Tower of the Sun: The Symbol of Osaka Expo ‘70


Tower of the Sun: The Symbol of Osaka Expo ‘70

—Balance of earthquake resistance and preservation
restores dynamism of 48 years ago—



In 1970 the whole nation was gripped by the Japan World Exposition, commonly known as Osaka Expo ’70, and one of the main attractions was a work by the famous artist Taro Okamoto (1911–96) called Tower of the Sun (Taiyo no to). This tower remains standing to this day, and on March 19, 2018, after renovation work, it was permanently opened to the public for the first time since the expo. The following is an introduction to the attractions of the new Tower of the Sun, which, while restoring the work’s original dynamism, has been reborn as a safe exhibition space.

 Alighting at the park’s Osaka Monorail station, visitors are greeted by a face peering out from amid the trees of Expo Commemorative Park. This is Okamoto’s Tower of the Sun, which stands near the park’s entrance. Although it may be difficult to appreciate from the photos, the huge monument is about 63 meters high.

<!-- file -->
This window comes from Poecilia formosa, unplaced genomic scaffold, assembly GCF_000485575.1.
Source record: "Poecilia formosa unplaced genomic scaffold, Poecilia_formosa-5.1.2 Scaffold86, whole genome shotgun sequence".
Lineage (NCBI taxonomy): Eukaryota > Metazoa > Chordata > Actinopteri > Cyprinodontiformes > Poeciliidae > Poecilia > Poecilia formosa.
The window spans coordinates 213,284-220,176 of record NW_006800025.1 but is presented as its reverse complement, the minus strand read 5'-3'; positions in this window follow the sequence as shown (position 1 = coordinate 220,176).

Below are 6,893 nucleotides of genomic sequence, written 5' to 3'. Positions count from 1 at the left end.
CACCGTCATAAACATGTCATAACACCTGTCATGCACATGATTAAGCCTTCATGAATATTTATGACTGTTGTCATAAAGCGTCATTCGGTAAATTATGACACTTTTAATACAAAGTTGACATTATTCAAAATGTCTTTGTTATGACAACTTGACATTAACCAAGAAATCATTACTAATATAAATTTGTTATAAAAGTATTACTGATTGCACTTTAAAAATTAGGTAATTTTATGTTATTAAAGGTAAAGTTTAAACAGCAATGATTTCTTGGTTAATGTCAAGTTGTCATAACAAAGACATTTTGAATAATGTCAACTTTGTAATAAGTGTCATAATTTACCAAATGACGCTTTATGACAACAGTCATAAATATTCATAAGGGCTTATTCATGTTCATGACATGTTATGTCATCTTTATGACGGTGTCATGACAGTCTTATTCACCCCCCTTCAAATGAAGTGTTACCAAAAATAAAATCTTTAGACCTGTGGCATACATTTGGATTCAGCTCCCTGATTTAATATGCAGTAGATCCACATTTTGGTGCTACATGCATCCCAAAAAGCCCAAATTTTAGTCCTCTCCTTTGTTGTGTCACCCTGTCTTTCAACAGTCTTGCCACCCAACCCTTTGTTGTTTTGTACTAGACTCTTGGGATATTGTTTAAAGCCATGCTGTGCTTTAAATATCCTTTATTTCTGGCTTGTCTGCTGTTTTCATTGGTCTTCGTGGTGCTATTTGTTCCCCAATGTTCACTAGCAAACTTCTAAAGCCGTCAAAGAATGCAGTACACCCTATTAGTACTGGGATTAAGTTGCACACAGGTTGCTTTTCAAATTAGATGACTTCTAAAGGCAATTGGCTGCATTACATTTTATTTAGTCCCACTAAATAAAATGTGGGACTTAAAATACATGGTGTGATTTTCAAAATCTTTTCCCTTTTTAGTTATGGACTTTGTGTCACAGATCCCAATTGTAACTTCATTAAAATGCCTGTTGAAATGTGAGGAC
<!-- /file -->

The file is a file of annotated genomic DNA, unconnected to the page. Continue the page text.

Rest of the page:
The Tower of the Sun in Expo Commemorative Park (Photo: Yuiko Sugawara)

 Forty-eight years after the Osaka Expo, the Tower of the Sun was opened to the public in March after Osaka Prefecture had carried out earthquake-resistance reinforcement work and extended the underground exhibit space at a total cost of about \1.38 billion.

Even now, when you look up at it, the tower is an awesome structure. The diameter of its base is about 20 meters. (Photo: Yuiko Sugawara)

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